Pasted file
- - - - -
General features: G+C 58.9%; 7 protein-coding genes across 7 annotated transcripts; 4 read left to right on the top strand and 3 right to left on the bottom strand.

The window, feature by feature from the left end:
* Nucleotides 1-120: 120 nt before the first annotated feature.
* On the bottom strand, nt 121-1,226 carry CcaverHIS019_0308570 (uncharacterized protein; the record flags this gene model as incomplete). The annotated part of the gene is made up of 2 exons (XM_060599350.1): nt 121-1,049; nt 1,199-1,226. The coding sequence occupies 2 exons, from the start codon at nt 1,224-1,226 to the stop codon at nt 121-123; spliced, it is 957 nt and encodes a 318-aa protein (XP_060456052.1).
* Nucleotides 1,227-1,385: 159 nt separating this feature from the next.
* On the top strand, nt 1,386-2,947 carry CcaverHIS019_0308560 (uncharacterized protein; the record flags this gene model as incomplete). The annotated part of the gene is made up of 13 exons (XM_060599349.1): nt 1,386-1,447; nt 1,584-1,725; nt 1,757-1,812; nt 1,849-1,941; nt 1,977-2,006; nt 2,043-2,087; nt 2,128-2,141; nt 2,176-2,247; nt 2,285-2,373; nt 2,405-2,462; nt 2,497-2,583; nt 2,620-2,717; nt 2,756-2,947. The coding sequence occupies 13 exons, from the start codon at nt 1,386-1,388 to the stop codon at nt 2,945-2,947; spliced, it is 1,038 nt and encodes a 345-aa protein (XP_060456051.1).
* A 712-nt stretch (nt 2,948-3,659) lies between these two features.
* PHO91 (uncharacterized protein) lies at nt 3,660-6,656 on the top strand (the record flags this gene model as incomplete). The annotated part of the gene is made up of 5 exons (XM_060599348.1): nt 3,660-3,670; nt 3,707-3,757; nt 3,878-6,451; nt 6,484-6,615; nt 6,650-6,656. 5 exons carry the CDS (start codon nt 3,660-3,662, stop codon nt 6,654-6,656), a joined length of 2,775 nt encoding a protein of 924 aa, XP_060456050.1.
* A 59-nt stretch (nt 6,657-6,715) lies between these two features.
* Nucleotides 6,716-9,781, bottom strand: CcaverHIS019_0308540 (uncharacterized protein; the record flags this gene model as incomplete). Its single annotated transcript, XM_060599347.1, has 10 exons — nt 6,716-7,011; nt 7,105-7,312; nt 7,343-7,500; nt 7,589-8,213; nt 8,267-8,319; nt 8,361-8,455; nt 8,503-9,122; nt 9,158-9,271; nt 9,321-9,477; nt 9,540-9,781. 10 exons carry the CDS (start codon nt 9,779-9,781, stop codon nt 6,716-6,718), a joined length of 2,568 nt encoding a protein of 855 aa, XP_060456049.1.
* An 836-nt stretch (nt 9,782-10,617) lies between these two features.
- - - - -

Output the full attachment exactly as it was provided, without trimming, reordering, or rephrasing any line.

General features: G+C 58.9%; 7 protein-coding genes across 7 annotated transcripts; 4 read left to right on the top strand and 3 right to left on the bottom strand.

The window, feature by feature from the left end:
* Nucleotides 1-120: 120 nt before the first annotated feature.
* On the bottom strand, nt 121-1,226 carry CcaverHIS019_0308570 (uncharacterized protein; the record flags this gene model as incomplete). The annotated part of the gene is made up of 2 exons (XM_060599350.1): nt 121-1,049; nt 1,199-1,226. The coding sequence occupies 2 exons, from the start codon at nt 1,224-1,226 to the stop codon at nt 121-123; spliced, it is 957 nt and encodes a 318-aa protein (XP_060456052.1).
* Nucleotides 1,227-1,385: 159 nt separating this feature from the next.
* On the top strand, nt 1,386-2,947 carry CcaverHIS019_0308560 (uncharacterized protein; the record flags this gene model as incomplete). The annotated part of the gene is made up of 13 exons (XM_060599349.1): nt 1,386-1,447; nt 1,584-1,725; nt 1,757-1,812; nt 1,849-1,941; nt 1,977-2,006; nt 2,043-2,087; nt 2,128-2,141; nt 2,176-2,247; nt 2,285-2,373; nt 2,405-2,462; nt 2,497-2,583; nt 2,620-2,717; nt 2,756-2,947. The coding sequence occupies 13 exons, from the start codon at nt 1,386-1,388 to the stop codon at nt 2,945-2,947; spliced, it is 1,038 nt and encodes a 345-aa protein (XP_060456051.1).
* A 712-nt stretch (nt 2,948-3,659) lies between these two features.
* PHO91 (uncharacterized protein) lies at nt 3,660-6,656 on the top strand (the record flags this gene model as incomplete). The annotated part of the gene is made up of 5 exons (XM_060599348.1): nt 3,660-3,670; nt 3,707-3,757; nt 3,878-6,451; nt 6,484-6,615; nt 6,650-6,656. 5 exons carry the CDS (start codon nt 3,660-3,662, stop codon nt 6,654-6,656), a joined length of 2,775 nt encoding a protein of 924 aa, XP_060456050.1.
* A 59-nt stretch (nt 6,657-6,715) lies between these two features.
* Nucleotides 6,716-9,781, bottom strand: CcaverHIS019_0308540 (uncharacterized protein; the record flags this gene model as incomplete). Its single annotated transcript, XM_060599347.1, has 10 exons — nt 6,716-7,011; nt 7,105-7,312; nt 7,343-7,500; nt 7,589-8,213; nt 8,267-8,319; nt 8,361-8,455; nt 8,503-9,122; nt 9,158-9,271; nt 9,321-9,477; nt 9,540-9,781. 10 exons carry the CDS (start codon nt 9,779-9,781, stop codon nt 6,716-6,718), a joined length of 2,568 nt encoding a protein of 855 aa, XP_060456049.1.
* An 836-nt stretch (nt 9,782-10,617) lies between these two features.